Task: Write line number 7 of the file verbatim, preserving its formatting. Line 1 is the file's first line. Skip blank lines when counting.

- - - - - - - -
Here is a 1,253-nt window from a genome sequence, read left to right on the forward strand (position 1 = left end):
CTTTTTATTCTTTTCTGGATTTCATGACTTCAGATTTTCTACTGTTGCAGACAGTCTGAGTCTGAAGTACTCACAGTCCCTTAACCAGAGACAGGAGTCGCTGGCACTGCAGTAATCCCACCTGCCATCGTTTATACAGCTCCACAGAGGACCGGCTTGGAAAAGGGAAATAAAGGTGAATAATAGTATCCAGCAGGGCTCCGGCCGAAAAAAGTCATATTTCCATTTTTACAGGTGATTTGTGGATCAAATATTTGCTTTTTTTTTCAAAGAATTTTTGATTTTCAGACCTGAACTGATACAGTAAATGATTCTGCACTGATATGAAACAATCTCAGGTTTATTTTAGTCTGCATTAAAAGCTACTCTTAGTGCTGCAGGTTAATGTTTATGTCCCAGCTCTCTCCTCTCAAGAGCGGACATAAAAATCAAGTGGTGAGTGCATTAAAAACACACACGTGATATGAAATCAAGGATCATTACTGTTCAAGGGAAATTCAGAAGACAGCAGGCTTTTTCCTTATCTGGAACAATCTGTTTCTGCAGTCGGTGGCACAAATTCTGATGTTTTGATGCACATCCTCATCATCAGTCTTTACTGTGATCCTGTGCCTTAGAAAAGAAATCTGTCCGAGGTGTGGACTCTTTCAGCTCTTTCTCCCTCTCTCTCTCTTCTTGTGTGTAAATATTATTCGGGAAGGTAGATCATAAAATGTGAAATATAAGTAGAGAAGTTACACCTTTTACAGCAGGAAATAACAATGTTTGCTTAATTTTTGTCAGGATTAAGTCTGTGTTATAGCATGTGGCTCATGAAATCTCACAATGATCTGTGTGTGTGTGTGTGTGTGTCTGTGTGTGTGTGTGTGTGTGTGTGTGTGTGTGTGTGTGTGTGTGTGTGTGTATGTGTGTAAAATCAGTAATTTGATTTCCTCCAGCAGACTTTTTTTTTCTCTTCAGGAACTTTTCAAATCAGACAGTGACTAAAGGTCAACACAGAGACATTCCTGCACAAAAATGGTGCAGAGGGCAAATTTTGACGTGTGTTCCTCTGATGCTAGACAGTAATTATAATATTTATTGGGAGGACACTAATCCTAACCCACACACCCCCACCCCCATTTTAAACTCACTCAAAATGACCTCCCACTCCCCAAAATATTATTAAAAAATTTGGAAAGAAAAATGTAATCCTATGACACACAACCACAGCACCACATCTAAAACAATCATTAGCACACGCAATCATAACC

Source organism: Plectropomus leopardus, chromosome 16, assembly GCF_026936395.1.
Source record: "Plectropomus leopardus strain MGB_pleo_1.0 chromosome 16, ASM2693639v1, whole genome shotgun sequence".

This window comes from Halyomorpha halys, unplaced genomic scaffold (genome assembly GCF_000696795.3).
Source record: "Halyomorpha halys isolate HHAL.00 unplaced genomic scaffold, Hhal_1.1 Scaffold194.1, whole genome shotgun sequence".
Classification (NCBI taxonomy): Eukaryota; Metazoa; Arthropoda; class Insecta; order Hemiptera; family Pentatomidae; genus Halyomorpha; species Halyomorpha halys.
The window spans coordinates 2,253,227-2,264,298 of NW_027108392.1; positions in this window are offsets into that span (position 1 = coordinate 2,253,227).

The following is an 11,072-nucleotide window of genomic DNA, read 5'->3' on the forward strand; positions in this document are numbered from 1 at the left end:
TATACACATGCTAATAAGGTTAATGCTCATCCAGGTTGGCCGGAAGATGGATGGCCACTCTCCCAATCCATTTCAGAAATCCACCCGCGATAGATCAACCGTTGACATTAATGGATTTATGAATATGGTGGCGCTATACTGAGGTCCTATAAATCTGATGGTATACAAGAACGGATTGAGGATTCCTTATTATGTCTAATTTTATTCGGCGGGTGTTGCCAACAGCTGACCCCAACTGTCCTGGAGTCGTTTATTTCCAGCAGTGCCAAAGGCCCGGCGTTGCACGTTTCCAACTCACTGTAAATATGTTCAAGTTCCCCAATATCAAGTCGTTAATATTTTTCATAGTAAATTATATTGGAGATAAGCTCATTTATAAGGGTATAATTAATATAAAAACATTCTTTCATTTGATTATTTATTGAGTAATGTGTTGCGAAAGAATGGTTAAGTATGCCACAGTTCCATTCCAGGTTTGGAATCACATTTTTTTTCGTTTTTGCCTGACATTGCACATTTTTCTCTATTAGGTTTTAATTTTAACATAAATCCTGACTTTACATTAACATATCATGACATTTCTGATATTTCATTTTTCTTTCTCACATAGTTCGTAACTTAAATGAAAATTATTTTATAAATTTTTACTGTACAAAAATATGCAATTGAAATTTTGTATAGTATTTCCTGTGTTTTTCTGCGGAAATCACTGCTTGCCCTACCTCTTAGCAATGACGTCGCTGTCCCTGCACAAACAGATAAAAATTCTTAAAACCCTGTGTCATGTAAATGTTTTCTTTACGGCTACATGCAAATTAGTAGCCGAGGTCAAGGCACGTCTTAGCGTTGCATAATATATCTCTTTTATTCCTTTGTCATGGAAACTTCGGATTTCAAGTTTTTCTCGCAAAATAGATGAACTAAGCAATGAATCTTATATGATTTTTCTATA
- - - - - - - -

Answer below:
Classification (NCBI taxonomy): Eukaryota; Metazoa; Arthropoda; class Insecta; order Hemiptera; family Pentatomidae; genus Halyomorpha; species Halyomorpha halys.